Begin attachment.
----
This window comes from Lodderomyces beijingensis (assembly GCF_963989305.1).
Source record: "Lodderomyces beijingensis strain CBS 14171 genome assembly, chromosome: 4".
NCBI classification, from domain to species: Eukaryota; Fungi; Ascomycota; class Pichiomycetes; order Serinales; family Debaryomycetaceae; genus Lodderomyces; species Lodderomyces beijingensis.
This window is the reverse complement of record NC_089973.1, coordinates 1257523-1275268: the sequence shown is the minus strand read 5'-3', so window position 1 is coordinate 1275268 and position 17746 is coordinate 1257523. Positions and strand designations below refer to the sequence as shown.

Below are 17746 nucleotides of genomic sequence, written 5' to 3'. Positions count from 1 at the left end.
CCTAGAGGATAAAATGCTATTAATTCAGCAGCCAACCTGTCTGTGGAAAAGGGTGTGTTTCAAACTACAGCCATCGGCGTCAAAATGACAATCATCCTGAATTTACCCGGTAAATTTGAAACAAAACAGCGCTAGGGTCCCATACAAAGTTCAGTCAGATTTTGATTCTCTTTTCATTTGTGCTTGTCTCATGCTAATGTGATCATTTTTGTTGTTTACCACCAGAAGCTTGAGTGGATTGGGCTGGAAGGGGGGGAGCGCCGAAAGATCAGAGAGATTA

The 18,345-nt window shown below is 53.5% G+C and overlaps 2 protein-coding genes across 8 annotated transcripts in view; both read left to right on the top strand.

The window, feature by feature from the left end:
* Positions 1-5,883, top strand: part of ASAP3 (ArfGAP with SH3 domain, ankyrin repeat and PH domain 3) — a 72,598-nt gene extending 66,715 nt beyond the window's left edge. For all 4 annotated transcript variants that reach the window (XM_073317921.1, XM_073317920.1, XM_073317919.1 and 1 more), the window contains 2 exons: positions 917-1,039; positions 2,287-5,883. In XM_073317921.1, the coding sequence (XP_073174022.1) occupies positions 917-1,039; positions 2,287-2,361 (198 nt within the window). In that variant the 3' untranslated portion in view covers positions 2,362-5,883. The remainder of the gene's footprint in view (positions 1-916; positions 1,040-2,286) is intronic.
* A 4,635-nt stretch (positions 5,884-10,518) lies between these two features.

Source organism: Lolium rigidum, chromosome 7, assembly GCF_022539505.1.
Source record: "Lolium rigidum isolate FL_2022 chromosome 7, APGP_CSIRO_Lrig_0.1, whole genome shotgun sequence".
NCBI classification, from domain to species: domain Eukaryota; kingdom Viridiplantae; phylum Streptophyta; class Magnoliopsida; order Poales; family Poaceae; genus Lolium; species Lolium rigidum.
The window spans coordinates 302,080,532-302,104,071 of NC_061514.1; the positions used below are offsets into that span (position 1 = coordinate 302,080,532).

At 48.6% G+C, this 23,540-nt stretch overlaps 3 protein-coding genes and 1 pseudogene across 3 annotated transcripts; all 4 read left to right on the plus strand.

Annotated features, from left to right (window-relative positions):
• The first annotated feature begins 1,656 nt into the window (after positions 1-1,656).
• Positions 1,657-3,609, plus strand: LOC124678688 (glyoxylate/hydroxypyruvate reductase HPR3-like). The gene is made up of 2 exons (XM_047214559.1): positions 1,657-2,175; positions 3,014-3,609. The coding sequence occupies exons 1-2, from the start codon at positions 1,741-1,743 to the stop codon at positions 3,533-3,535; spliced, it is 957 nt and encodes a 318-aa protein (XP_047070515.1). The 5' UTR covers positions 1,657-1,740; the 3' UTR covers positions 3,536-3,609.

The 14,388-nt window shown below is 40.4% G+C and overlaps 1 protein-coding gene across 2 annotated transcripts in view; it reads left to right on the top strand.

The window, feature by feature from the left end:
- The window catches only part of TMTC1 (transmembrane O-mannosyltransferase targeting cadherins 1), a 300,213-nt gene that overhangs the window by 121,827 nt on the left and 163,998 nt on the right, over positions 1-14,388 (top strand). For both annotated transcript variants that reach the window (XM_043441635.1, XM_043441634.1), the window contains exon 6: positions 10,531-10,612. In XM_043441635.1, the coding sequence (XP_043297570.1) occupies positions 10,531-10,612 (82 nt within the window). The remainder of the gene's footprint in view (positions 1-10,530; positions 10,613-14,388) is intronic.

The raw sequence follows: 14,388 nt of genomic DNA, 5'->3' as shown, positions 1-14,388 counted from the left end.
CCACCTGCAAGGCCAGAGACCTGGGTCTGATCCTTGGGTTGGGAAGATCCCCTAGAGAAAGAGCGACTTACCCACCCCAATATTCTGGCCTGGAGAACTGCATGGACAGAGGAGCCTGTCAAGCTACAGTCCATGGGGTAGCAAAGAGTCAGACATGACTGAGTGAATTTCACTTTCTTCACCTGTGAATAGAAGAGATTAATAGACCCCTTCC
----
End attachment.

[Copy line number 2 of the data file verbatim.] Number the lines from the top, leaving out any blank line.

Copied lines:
Source record: "Lodderomyces beijingensis strain CBS 14171 genome assembly, chromosome: 4".